National Audit Office
London: TSO, 2012 (House of Commons papers, session 2010/12; HC 1787)
The report finds that between the academic years of 2006-07 and 2010-11 the Apprenticeship Programme expanded by 140%. Apprentices aged over 25 account for nearly half of this figure. Most of the increase in the programme has been in just 10 apprenticeship occupations. Apprentices and inspectors are generally positive about the quality of apprenticeships, with 91% of apprentices satisfied with their training; but the rapid expansion of the programme brings risks that need to be managed. One concern is that in 2010-11, 19% (34,600) of apprenticeships lasted less than six months, when most are expected to last at least a year. Advanced apprenticeships yield higher returns than intermediate apprenticeships: spending on adult apprenticeships overall could be producing an economic return of £18 for every £1 of public spending. Most apprenticeships in England, though, are at a lower level than those offered by other countries. The Apprenticeship Programme is well coordinated and is better managed than a previous government programme, Train to Gain, thanks to maintenance of a central register of approved providers, with a single national contract and account manager for each. However, the rates paid to training providers by the Skills Funding Agency are not based on sufficiently robust information on the cost of the training provision, and so the Agency and National Apprenticeship Service do not know the extent to which providers may be earning surpluses or incurring losses on some types of apprenticeship. Furthermore, some employers are not paying the expected contribution towards training providers' costs.
J. Canduela and others
Work, Employment and Society, vol. 26, 2012, p.42-60
The Labour governments of 1997-2010 were committed to encouraging older workers to stay and train in the workplace. An 'active ageing' agenda was justified given evidence of inequalities in access to training, with low-skilled older workers among those least likely to participate, as evidenced by Taylor and Urwin's 2001 analysis of 1997 Labour Force Survey (LFS) data. This article has used LFS data from 2007 to identify continuing inequalities in participation in training and to re-assess the position of older workers. Results showed that men over 50 remained significantly less likely to be offered training by employers.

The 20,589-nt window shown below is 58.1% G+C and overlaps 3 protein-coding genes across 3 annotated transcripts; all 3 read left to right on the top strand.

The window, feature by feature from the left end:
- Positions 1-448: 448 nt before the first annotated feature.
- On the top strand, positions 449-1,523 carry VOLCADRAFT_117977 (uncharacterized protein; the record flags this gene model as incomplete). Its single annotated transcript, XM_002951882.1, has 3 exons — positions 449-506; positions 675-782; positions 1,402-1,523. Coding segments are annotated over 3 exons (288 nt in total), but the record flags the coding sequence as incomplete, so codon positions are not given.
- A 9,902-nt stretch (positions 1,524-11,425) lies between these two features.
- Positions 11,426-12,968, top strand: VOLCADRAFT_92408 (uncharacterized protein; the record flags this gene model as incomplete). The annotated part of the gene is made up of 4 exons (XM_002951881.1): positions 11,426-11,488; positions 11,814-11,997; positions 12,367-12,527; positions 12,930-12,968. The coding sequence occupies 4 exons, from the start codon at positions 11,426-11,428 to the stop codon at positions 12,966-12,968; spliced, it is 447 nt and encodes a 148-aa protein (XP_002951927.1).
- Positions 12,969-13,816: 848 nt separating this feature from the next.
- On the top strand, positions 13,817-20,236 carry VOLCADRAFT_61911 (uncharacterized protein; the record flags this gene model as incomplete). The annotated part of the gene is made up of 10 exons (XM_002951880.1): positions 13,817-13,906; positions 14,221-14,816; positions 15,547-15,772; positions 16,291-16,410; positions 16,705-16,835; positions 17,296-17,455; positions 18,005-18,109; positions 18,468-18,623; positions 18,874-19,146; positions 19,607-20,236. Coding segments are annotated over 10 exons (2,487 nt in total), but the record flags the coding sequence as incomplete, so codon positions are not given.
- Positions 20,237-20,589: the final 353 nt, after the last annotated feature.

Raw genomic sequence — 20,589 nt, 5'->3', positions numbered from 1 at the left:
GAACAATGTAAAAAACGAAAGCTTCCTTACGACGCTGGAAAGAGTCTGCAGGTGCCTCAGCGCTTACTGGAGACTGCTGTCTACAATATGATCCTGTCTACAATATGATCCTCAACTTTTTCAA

Children and Young People Now, Mar. 6th-19th 2012, p. 14-15
At least 55,000 16- and 17-year-olds will be targeted under a new Coalition government scheme to improve the prospects of young people not in education, employment or training. The scheme forms part of the Youth Contract and will see as much as £126m paid to organisations in England that successfully support disengaged young people of school leaving age into education or training. Providers will be paid up to £2,200 for each young person in three stages. An initial sum of £440 will be paid once an action plan has been drawn up, then a maximum of £660 will follow once the young person is engaged in education or training, with the remainder being paid if the young person remains there.